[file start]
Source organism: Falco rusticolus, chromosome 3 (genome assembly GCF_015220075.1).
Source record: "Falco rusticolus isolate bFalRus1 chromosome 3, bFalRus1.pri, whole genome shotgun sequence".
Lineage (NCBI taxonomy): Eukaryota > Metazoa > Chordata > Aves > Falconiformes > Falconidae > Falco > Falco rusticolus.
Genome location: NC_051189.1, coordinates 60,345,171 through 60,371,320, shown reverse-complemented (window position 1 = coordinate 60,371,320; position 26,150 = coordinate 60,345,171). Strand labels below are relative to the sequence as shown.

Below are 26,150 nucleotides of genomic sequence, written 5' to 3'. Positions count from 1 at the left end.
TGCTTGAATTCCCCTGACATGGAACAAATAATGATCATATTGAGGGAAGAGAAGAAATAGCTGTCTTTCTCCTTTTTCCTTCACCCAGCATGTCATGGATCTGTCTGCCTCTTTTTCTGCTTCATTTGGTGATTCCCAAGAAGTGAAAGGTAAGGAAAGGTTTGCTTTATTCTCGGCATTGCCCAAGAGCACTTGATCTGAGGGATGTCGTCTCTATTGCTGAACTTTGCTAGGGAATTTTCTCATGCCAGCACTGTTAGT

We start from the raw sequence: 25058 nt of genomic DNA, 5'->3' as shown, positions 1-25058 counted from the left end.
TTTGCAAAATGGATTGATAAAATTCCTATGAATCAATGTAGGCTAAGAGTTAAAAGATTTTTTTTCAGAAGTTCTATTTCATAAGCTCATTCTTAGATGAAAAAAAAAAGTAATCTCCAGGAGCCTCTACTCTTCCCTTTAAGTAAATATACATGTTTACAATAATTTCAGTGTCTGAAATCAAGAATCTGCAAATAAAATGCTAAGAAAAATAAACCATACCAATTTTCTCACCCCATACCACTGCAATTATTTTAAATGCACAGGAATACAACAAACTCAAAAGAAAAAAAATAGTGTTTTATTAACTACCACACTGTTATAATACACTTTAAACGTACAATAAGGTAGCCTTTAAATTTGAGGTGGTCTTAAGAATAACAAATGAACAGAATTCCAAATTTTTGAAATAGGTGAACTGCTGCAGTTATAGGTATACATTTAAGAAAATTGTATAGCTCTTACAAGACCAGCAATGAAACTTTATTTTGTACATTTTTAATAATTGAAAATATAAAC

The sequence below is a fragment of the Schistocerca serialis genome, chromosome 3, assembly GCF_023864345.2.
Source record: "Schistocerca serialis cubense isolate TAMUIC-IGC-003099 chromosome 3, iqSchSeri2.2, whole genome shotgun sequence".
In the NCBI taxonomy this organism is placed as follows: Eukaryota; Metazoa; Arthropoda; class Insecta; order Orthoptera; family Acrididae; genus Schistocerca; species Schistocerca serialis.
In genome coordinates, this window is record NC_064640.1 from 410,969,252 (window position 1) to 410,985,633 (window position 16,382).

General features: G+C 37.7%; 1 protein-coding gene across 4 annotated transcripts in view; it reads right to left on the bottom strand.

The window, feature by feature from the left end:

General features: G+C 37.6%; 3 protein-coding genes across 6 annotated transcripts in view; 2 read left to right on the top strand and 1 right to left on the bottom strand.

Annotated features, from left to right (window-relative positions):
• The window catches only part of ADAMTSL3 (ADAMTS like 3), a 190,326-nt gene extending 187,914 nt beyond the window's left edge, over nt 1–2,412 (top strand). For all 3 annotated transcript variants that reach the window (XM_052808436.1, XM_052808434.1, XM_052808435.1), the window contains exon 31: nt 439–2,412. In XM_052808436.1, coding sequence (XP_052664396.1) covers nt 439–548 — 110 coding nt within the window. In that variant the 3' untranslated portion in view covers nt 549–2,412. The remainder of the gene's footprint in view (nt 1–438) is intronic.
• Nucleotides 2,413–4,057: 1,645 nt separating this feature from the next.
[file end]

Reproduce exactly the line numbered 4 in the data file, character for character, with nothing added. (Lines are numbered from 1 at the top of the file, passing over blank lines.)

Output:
Genome location: NC_051189.1, coordinates 60,345,171 through 60,371,320, shown reverse-complemented (window position 1 = coordinate 60,371,320; position 26,150 = coordinate 60,345,171). Strand labels below are relative to the sequence as shown.